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How many times have you said to your toddler, “Spit that out!”? Babies and toddlers often swallow things they shouldn’t, otherwise known as foreign bodies. In fact, it’s one of the most common reasons a child is seen in the emergency room, and usually happens between the ages of 6 months and 2 years.
Pennies are often the culprit – toddlers tend to be attracted to the shiny surfaces and bright color. Other items commonly swallowed include marbles, Legos, Barbie doll parts, watch batteries and magnets. Watch batteries and magnets, in particular, can be dangerous. Batteries can leak acid and damage the inner lining of the esophagus or the stomach, if ingested. Magnets can create holes within the intestine.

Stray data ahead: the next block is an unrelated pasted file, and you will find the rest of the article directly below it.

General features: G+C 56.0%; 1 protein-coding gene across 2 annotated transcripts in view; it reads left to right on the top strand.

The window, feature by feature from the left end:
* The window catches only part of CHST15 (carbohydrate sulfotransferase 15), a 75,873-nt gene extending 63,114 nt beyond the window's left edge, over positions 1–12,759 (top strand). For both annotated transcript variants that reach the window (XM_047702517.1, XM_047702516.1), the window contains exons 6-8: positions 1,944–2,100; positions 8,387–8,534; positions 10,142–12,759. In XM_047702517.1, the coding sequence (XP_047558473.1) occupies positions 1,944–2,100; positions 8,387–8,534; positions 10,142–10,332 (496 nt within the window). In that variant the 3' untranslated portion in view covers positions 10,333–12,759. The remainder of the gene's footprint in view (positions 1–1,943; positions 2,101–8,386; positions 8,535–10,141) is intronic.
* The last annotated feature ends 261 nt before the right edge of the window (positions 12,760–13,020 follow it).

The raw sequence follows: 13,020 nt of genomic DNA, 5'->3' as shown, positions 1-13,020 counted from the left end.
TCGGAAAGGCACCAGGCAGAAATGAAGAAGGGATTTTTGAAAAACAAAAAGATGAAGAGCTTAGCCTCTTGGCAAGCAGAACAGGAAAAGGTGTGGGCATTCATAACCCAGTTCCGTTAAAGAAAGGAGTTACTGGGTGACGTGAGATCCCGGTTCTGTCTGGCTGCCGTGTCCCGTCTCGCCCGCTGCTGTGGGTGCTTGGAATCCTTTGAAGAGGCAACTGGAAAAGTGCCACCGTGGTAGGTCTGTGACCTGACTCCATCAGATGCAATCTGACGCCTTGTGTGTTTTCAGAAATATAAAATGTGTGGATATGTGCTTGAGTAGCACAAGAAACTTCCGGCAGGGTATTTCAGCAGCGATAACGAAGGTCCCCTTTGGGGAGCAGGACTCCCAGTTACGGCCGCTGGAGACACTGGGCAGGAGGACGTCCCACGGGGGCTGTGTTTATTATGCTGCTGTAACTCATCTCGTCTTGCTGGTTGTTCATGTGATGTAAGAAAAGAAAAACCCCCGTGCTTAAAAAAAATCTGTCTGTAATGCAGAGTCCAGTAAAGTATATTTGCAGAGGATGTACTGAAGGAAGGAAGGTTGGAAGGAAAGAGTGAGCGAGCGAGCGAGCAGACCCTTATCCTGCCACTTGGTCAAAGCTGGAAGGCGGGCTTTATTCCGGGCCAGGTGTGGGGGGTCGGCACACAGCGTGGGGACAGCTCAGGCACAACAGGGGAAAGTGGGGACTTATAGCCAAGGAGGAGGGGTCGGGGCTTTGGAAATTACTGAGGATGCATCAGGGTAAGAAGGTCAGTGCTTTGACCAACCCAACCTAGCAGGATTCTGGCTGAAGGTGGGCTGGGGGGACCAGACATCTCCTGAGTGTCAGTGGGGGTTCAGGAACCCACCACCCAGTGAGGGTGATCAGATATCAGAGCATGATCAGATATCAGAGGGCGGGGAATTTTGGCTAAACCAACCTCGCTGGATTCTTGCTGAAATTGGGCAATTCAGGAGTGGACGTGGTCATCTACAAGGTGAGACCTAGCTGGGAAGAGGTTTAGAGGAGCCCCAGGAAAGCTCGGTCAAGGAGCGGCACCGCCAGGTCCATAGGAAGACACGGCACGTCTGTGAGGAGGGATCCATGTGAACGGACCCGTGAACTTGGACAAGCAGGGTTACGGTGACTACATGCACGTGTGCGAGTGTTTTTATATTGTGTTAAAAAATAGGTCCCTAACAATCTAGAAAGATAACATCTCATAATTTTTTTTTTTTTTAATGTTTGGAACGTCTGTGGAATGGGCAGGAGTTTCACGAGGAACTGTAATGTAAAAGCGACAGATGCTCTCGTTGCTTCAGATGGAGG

Symptoms your infant or toddler has swallowed a foreign body include vomiting and refusing to take a bottle or drink.
Children may or may not be irritable; it just depends on the object swallowed and the child’s temperament. Usually the diagnosis can be made with a simple x-ray. Treatment depends on what’s been swallowed and where it’s lodged within the body:
Below are a few tips to prevent your child from swallowing these items:
If you suspect your child may have eaten something inappropriate, a trip to the emergency room for an x-ray is the first step. If a foreign body is found, a specialist will be called to help.
From first words to walking and potty training, ages 1-3 are amazing. Get expert advice in our Toddler-Time guide.